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Discussion id : 8-676
most recent 23 MAY 05 HIDE POSTS
 
Initial post 22 MAY 05 by Anonymous-797
I received a Climbing Queen Elizabeth rose tree for Mothers Day (of this year)...we planted it....but the bottom of the leaves are turning brown. Can you help me out on what is the problem and what I should do?
REPLY
Reply #1 of 1 posted 23 MAY 05 by Lyn G
Generally, when the bottom of the leaves of a rose turn brown, it is a symptom of a spider mite infestation. If you want to double check, just put a clean white piece of paper under the leaves and tap them. When you look at the paper you can see tiny, itty-bitty, dots. Those are spider mites.

It's a good practice to wash the underside the the leaves of your roses with a water wand periodically to avoid spider mites.

Smiles,

Lyn
helpmefind.com
REPLY
Discussion id : 8-637
most recent 20 MAY 05 HIDE POSTS
 
Initial post 19 MAY 05 by Marina's Rose Garden. Amelia, Virginia
I planted boxed bareroot Uncle Joe this spring. It grows nicely - but... blind shoots only.
Please advise should I prune the canes down or not?
Thanks. Marina
REPLY
Reply #1 of 1 posted 20 MAY 05 by Lyn G
Roses tend to initially put all of their energy into growing a good root system, first. A boxed rose has had it's roots severly cut back to fit the packaging. If you could see underground, you would see the plant creating new feeder roots to support the top growth of the rose.

Even tho' the plant is putting out blind shoots, those shoots have leaves on them which are necessary to the plant for photosynthesis. To quote Kim Rupert, who has a wonderful article in this month's Ezine, "it takes about 35 perfect leaves to support one bloom."

I think you need to give your new rose time to grow both roots and leaves before you start looking for blooms.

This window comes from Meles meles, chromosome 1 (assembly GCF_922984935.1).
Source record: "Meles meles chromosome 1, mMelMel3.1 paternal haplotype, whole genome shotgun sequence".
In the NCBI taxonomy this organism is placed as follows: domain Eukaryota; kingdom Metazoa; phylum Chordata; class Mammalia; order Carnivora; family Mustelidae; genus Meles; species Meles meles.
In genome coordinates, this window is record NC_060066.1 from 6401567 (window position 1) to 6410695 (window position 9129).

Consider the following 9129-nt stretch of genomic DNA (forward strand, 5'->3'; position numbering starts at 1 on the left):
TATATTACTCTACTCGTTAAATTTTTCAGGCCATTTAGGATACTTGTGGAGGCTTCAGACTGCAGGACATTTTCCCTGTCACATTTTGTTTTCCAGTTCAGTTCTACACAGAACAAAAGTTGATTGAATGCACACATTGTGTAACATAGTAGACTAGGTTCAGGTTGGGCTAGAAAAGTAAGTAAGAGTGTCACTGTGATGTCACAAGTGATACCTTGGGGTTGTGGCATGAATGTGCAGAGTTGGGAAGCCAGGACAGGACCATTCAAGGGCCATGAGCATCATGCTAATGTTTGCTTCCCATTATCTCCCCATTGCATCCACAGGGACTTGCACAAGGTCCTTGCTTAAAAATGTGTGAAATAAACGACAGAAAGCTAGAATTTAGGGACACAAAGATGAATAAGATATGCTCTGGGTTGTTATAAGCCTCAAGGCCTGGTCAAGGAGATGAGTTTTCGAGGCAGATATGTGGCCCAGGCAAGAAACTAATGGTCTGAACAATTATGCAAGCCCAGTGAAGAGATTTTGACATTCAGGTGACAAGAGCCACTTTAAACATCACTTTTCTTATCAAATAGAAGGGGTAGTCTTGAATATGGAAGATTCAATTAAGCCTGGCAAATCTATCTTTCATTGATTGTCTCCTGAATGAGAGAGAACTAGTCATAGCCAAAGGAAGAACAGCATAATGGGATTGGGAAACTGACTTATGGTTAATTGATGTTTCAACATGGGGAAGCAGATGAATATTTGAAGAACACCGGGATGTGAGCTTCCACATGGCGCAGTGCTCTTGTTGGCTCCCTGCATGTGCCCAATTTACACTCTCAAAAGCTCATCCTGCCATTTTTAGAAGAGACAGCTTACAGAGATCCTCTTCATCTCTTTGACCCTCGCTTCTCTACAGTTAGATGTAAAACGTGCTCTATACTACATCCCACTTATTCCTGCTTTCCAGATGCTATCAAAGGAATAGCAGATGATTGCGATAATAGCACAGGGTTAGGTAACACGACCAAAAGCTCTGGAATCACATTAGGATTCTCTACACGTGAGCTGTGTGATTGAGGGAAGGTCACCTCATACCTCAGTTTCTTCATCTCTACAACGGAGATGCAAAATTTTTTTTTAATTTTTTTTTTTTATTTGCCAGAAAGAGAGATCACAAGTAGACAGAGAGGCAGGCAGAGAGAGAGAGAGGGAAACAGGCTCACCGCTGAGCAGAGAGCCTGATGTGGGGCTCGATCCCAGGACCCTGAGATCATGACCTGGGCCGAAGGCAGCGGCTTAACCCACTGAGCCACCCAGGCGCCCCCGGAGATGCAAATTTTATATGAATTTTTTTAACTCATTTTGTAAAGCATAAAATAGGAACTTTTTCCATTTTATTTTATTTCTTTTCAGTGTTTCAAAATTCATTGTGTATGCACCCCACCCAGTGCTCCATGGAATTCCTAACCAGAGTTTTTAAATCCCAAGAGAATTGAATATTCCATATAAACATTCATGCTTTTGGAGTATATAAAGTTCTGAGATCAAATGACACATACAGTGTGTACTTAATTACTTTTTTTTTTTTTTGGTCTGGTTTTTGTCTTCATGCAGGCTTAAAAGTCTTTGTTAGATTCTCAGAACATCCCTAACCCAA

Smiles,

Lyn
helpmefind.com
REPLY
Discussion id : 6-170
most recent 13 MAY 04 HIDE POSTS
 
Initial post 12 MAY 04 by Jan
I have two climbers that have not bloomed in two years. one is Antique and the other is pearly Gates. Thet are in a row of roses that have done quite weel this year. Any ideas?
REPLY
Reply #1 of 1 posted 13 MAY 04 by The Scholar
Climbing roses bloom best on second year wood. You should prune them minimally of you prune them at all. If you've been pruning heavily they may not perform well.
REPLY
Discussion id : 2-683
most recent 14 JAN 04 SHOW ALL
 
Initial post 27 JUN 03 by Robert Thomaston
I just started growing roses last year and planted 50 bare plants in late winter. I had loads of large blooms on most of the plants all summer last year. We had about a month of extra rain this year but still got a nice first blooming. Now I am getting the second blooming of the year and the flowers are small. Do I need to feed them more or maybe just do some in season pruning.
REPLY
Reply #1 of 2 posted 30 JUN 03 by The Old Rosarian
The one situation that roses will not tolerate and will react to, is wet roots. That is probably what has happened to your plants . I would just continue your routine and they will come back again. Pruning them will activate them into producing new growth which will put even more stress on the roots. It is the frail feeder roots that have got damaged.
REPLY
Reply #2 of 2 posted 14 JAN 04 by Roger Haynes
It may be that you need to do some more fertilizing. Roses are heavy feeders and heavy rain will wash alot of nitrogen out of your soil since nitrogen is water soluable. You can fertilize with as much as 1 pound of nitrogen per 1000 square feet, once a month through the growing season, and see if that helps, but do a soil test to check on the other nutrients, just to be sure.
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